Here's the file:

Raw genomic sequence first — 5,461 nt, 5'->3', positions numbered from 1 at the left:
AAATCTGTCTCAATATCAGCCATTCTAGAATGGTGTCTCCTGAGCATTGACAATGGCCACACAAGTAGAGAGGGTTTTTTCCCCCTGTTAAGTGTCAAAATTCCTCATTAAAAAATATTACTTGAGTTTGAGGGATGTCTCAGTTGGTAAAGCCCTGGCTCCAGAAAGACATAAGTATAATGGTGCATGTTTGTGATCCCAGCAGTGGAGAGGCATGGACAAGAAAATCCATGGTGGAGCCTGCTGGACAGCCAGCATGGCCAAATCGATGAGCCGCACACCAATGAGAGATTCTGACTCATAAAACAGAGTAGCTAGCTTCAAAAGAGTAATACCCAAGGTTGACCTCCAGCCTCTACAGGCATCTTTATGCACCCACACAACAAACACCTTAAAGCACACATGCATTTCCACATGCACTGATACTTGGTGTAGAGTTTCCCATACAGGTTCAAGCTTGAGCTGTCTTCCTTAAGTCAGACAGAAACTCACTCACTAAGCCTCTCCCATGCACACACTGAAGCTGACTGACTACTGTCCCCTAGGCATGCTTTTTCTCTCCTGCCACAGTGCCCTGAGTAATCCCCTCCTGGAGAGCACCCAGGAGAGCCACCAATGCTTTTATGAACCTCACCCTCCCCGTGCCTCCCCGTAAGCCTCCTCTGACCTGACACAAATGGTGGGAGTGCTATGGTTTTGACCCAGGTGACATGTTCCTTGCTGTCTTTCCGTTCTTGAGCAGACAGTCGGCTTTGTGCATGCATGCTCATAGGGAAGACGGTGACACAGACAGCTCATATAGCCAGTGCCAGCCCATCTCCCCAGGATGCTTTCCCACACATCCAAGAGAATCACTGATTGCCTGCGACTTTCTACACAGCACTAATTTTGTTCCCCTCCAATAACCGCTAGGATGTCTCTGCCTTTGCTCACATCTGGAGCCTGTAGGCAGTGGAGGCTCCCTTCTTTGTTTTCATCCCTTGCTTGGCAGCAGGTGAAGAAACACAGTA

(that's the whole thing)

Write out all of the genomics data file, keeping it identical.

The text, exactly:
Raw genomic sequence first — 5,461 nt, 5'->3', positions numbered from 1 at the left:
AAATCTGTCTCAATATCAGCCATTCTAGAATGGTGTCTCCTGAGCATTGACAATGGCCACACAAGTAGAGAGGGTTTTTTCCCCCTGTTAAGTGTCAAAATTCCTCATTAAAAAATATTACTTGAGTTTGAGGGATGTCTCAGTTGGTAAAGCCCTGGCTCCAGAAAGACATAAGTATAATGGTGCATGTTTGTGATCCCAGCAGTGGAGAGGCATGGACAAGAAAATCCATGGTGGAGCCTGCTGGACAGCCAGCATGGCCAAATCGATGAGCCGCACACCAATGAGAGATTCTGACTCATAAAACAGAGTAGCTAGCTTCAAAAGAGTAATACCCAAGGTTGACCTCCAGCCTCTACAGGCATCTTTATGCACCCACACAACAAACACCTTAAAGCACACATGCATTTCCACATGCACTGATACTTGGTGTAGAGTTTCCCATACAGGTTCAAGCTTGAGCTGTCTTCCTTAAGTCAGACAGAAACTCACTCACTAAGCCTCTCCCATGCACACACTGAAGCTGACTGACTACTGTCCCCTAGGCATGCTTTTTCTCTCCTGCCACAGTGCCCTGAGTAATCCCCTCCTGGAGAGCACCCAGGAGAGCCACCAATGCTTTTATGAACCTCACCCTCCCCGTGCCTCCCCGTAAGCCTCCTCTGACCTGACACAAATGGTGGGAGTGCTATGGTTTTGACCCAGGTGACATGTTCCTTGCTGTCTTTCCGTTCTTGAGCAGACAGTCGGCTTTGTGCATGCATGCTCATAGGGAAGACGGTGACACAGACAGCTCATATAGCCAGTGCCAGCCCATCTCCCCAGGATGCTTTCCCACACATCCAAGAGAATCACTGATTGCCTGCGACTTTCTACACAGCACTAATTTTGTTCCCCTCCAATAACCGCTAGGATGTCTCTGCCTTTGCTCACATCTGGAGCCTGTAGGCAGTGGAGGCTCCCTTCTTTGTTTTCATCCCTTGCTTGGCAGCAGGTGAAGAAACACAGTA